which to see and/or understand the world are often labelled as radical, crazy or heretical.
While it might be attractive for many teacher educators to cling to the rock of ontological security, structural forces at work in 'new times' are shaking them loose from that rock. As outlined earlier, the changed nature of academic work is one such destabilising force. For some teacher educators who, until the late- 1980s, worked in colleges of advanced education or teachers' colleges, the change to the university sector has been accompanied by considerable uncertainty and anxiety. Expectations to carry out research and to publish in refereed academic and professional journals while exciting for some are aversive in the extreme to others. Moreover, also as noted earlier, the increasing expectation that teacher education move towards flexible delivery and 'lean' pedagogies (read large lectures and few tutorials) implicitly, at least, devalues the very pedagogical practices that many teacher educators have practised and valued for years.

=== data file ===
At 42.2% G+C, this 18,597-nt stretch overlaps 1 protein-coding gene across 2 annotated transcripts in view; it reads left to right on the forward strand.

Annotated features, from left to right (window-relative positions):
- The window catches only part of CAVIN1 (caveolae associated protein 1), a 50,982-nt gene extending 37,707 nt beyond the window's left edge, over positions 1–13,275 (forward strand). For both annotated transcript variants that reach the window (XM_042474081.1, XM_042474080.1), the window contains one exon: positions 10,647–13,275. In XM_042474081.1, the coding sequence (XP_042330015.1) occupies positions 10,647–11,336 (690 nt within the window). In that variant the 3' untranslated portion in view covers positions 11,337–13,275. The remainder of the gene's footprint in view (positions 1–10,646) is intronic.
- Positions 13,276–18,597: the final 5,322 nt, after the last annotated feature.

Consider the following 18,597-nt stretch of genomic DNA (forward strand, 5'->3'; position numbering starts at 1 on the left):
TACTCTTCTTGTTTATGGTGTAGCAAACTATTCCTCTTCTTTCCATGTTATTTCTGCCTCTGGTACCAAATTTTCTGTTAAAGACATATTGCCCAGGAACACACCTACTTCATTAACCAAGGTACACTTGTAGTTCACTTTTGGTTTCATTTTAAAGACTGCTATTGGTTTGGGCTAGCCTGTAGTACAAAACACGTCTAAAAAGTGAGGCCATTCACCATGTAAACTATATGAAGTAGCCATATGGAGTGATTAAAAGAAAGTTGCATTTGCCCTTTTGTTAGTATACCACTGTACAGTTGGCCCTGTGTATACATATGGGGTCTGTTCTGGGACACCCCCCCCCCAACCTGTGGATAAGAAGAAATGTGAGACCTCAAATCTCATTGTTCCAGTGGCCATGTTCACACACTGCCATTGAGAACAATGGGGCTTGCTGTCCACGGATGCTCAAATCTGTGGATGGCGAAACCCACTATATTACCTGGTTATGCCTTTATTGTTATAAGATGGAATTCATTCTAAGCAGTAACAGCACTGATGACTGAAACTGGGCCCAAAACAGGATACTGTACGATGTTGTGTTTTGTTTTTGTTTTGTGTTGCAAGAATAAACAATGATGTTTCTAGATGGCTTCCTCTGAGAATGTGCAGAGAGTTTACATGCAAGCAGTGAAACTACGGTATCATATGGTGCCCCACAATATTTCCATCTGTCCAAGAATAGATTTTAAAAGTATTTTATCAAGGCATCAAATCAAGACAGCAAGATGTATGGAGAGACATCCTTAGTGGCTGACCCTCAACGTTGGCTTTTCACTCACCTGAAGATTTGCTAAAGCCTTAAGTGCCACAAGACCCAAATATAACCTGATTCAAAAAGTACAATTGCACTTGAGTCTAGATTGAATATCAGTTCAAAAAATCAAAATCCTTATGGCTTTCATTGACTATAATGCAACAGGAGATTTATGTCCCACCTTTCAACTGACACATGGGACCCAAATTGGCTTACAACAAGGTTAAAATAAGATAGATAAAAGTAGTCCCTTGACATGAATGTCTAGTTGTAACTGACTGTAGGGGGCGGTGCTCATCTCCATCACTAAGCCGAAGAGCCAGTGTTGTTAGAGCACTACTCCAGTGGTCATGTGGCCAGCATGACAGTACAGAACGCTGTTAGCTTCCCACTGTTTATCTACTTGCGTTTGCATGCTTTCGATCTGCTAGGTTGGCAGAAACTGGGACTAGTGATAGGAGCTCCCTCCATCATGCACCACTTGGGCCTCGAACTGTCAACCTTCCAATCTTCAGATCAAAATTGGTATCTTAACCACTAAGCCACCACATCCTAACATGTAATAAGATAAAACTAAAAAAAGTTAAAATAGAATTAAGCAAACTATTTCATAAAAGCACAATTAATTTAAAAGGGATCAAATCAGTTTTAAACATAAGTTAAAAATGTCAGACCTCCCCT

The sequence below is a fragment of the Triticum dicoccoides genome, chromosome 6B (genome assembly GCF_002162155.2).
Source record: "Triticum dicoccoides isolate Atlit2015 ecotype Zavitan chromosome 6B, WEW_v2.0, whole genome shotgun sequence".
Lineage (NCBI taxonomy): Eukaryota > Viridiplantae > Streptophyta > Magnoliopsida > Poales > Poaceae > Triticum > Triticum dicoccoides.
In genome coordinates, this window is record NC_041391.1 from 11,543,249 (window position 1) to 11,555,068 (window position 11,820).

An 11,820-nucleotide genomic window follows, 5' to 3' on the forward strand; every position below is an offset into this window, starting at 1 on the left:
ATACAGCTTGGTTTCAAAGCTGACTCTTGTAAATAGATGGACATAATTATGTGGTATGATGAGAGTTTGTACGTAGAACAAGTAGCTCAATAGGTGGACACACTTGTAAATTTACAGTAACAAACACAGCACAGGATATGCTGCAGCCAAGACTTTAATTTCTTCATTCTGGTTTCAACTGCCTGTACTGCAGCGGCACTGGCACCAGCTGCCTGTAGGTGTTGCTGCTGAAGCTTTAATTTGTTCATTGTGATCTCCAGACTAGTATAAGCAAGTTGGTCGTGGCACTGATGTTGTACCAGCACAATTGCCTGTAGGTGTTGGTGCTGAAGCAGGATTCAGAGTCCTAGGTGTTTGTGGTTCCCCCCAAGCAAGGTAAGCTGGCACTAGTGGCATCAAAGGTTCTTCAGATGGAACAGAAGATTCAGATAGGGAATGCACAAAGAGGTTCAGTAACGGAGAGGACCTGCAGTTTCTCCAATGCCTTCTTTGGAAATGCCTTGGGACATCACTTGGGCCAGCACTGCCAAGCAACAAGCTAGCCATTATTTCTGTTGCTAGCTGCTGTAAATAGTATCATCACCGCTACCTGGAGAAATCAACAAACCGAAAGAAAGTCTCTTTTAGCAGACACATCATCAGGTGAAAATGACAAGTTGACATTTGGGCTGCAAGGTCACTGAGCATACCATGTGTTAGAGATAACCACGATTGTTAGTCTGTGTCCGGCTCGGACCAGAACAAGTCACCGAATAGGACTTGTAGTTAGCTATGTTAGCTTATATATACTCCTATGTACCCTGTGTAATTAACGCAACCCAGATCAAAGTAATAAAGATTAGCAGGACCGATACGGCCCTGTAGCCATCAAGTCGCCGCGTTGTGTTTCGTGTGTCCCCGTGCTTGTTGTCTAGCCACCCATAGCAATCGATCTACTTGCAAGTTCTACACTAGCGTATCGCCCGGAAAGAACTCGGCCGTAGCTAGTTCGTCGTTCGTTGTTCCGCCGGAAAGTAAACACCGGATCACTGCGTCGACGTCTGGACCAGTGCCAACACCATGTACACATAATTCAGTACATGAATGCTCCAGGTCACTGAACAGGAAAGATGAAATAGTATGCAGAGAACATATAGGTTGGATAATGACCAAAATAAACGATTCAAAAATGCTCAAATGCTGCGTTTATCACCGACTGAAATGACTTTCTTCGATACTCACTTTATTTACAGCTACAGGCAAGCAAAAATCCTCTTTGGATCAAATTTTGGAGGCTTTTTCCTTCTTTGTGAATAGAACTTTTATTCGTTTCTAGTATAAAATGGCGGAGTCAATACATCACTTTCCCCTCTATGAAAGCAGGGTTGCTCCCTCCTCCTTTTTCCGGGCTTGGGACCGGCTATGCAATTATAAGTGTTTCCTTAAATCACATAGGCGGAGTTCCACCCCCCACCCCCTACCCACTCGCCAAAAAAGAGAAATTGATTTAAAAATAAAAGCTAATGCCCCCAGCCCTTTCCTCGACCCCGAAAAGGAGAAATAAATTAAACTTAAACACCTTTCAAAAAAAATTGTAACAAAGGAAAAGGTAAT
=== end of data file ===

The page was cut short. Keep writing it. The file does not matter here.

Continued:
Expecting the many teacher educators who are already under threat from challenges to tradition and manufactured uncertainty ( Giddens, 1991) to embrace alternative paradigms for viewing the world is, I admit, a 'big ask'. When your professional self is threatened by institutional changes over which you have no control and little say, it is hardly likely that you will be open to challenges to your very way of viewing the world. Perhaps it will require a generational shift. As the baby-boomer teacher educators retire, they will be replaced by a new generation of teacher educators who themselves are a product of new times. This change, however, might have little impact because many of these new teacher educators will need to prove themselves (publish and so on) within the context that rewards conformity to canon and punishes 'other' representations of reality. In this sense, the institutional press will continue to shape professional identities long after its use-by date.
Perhaps the trick for teacher education as it enters the new millennium is to avoid steering its course by taking the short-sighted view through the rear vision mirror and, instead, to look further back, and even sideways, to non-western cultures for some direction for the future.
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